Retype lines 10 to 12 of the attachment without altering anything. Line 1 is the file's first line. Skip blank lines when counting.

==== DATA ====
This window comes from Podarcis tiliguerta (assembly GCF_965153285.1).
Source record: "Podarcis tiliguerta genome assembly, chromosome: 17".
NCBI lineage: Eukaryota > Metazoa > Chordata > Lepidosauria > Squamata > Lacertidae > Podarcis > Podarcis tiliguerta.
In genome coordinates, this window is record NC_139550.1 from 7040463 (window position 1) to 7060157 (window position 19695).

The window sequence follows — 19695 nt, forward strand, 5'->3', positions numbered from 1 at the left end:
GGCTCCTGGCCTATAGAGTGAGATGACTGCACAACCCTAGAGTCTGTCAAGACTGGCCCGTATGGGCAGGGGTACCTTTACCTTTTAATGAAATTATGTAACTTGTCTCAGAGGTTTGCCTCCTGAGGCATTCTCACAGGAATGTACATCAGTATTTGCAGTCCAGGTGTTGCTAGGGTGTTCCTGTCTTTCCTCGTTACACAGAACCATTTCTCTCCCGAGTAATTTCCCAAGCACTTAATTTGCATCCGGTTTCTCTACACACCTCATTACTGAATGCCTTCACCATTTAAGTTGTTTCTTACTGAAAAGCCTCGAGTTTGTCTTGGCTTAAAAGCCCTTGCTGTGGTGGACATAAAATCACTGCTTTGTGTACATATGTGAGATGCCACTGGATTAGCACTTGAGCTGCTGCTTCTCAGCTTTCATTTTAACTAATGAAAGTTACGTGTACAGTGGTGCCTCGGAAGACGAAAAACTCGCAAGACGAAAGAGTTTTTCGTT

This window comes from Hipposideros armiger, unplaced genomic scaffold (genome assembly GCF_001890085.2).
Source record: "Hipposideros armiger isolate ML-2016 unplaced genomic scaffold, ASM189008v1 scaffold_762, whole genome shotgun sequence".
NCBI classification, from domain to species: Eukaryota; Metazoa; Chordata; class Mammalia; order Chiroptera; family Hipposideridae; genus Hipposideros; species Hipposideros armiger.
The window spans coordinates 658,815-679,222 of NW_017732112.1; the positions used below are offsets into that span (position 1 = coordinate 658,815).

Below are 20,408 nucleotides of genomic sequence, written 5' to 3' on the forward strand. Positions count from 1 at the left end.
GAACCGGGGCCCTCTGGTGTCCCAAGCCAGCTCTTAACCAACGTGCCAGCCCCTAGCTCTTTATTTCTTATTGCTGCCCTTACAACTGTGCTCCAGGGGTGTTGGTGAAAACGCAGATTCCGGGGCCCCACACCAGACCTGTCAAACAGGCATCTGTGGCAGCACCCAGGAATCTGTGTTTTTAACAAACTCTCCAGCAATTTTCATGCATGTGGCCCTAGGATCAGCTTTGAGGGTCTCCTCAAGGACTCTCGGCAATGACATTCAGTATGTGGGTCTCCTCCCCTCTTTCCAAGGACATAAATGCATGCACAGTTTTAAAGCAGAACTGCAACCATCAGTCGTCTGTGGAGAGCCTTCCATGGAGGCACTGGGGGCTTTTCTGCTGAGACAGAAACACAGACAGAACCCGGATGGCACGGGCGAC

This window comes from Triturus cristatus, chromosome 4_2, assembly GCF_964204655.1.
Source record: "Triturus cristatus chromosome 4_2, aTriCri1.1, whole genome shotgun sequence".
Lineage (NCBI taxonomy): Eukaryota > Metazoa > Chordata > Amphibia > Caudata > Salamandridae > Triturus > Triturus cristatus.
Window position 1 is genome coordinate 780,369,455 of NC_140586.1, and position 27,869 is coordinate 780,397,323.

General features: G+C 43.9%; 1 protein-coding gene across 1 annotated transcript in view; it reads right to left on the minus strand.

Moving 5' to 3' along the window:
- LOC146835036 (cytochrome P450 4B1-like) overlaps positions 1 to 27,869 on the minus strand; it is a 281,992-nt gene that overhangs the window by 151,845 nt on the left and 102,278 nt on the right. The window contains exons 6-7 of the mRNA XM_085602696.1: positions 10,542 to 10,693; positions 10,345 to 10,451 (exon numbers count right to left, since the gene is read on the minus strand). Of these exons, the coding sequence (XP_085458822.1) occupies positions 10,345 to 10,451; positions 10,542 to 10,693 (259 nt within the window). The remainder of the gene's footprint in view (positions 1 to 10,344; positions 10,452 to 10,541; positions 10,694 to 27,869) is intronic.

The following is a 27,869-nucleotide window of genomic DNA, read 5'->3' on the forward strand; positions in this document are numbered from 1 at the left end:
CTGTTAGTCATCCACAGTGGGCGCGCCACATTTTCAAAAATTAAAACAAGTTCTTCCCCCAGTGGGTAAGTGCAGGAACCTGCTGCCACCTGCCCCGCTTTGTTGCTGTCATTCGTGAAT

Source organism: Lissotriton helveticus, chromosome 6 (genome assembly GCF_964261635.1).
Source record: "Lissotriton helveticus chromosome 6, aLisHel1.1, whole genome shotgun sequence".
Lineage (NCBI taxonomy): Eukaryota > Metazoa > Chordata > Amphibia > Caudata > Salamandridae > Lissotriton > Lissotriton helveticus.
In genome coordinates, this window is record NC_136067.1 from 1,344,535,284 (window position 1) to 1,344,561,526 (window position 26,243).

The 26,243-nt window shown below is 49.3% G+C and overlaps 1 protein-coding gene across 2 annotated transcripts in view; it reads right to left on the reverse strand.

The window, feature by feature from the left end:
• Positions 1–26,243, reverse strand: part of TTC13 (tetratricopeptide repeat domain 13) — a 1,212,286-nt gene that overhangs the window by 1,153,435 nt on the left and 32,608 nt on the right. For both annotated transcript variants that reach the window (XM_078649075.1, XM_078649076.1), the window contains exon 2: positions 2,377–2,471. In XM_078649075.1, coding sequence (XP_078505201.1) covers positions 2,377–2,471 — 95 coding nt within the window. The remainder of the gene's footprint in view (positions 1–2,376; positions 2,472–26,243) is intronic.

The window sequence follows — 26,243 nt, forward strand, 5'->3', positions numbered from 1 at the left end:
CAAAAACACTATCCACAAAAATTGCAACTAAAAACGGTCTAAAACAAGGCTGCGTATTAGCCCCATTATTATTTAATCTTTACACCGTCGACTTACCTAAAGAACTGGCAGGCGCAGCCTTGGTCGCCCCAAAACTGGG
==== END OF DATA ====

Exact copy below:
The window spans coordinates 658,815-679,222 of NW_017732112.1; the positions used below are offsets into that span (position 1 = coordinate 658,815).

Below are 20,408 nucleotides of genomic sequence, written 5' to 3' on the forward strand. Positions count from 1 at the left end.
GAACCGGGGCCCTCTGGTGTCCCAAGCCAGCTCTTAACCAACGTGCCAGCCCCTAGCTCTTTATTTCTTATTGCTGCCCTTACAACTGTGCTCCAGGGGTGTTGGTGAAAACGCAGATTCCGGGGCCCCACACCAGACCTGTCAAACAGGCATCTGTGGCAGCACCCAGGAATCTGTGTTTTTAACAAACTCTCCAGCAATTTTCATGCATGTGGCCCTAGGATCAGCTTTGAGGGTCTCCTCAAGGACTCTCGGCAATGACATTCAGTATGTGGGTCTCCTCCCCTCTTTCCAAGGACATAAATGCATGCACAGTTTTAAAGCAGAACTGCAACCATCAGTCGTCTGTGGAGAGCCTTCCATGGAGGCACTGGGGGCTTTTCTGCTGAGACAGAAACACAGACAGAACCCGGATGGCACGGGCGAC